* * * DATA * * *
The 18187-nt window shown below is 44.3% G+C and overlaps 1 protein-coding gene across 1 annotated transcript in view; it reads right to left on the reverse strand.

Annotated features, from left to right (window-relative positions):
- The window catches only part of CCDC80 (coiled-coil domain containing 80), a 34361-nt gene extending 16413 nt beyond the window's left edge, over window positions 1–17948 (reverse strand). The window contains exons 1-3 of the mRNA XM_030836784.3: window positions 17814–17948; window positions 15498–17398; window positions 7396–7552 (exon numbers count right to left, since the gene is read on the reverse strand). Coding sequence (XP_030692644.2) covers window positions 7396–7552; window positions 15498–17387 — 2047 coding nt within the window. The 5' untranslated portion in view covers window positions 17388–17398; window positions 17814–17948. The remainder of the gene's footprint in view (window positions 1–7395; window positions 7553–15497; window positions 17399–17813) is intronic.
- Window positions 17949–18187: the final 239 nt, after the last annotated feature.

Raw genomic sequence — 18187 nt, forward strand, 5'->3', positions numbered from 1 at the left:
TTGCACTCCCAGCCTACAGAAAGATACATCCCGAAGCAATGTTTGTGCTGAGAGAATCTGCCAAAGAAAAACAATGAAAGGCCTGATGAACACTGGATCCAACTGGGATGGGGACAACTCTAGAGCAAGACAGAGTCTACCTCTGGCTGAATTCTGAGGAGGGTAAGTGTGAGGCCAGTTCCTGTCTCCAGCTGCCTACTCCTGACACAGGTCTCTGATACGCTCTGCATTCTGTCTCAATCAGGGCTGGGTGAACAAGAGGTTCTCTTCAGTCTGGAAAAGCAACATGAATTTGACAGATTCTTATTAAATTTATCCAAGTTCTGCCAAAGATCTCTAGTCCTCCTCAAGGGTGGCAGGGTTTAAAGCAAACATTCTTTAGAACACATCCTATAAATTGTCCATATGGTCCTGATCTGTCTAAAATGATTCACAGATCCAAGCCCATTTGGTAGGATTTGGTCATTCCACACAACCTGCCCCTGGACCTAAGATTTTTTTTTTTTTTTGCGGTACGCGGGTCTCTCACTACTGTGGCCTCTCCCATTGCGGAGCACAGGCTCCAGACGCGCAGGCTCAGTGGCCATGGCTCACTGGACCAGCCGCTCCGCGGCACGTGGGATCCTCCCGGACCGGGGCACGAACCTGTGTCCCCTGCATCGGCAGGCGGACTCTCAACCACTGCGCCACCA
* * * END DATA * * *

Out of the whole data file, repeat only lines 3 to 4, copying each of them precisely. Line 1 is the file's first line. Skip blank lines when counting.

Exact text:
- The window catches only part of CCDC80 (coiled-coil domain containing 80), a 34361-nt gene extending 16413 nt beyond the window's left edge, over window positions 1–17948 (reverse strand). The window contains exons 1-3 of the mRNA XM_030836784.3: window positions 17814–17948; window positions 15498–17398; window positions 7396–7552 (exon numbers count right to left, since the gene is read on the reverse strand). Coding sequence (XP_030692644.2) covers window positions 7396–7552; window positions 15498–17387 — 2047 coding nt within the window. The 5' untranslated portion in view covers window positions 17388–17398; window positions 17814–17948. The remainder of the gene's footprint in view (window positions 1–7395; window positions 7553–15497; window positions 17399–17813) is intronic.
- Window positions 17949–18187: the final 239 nt, after the last annotated feature.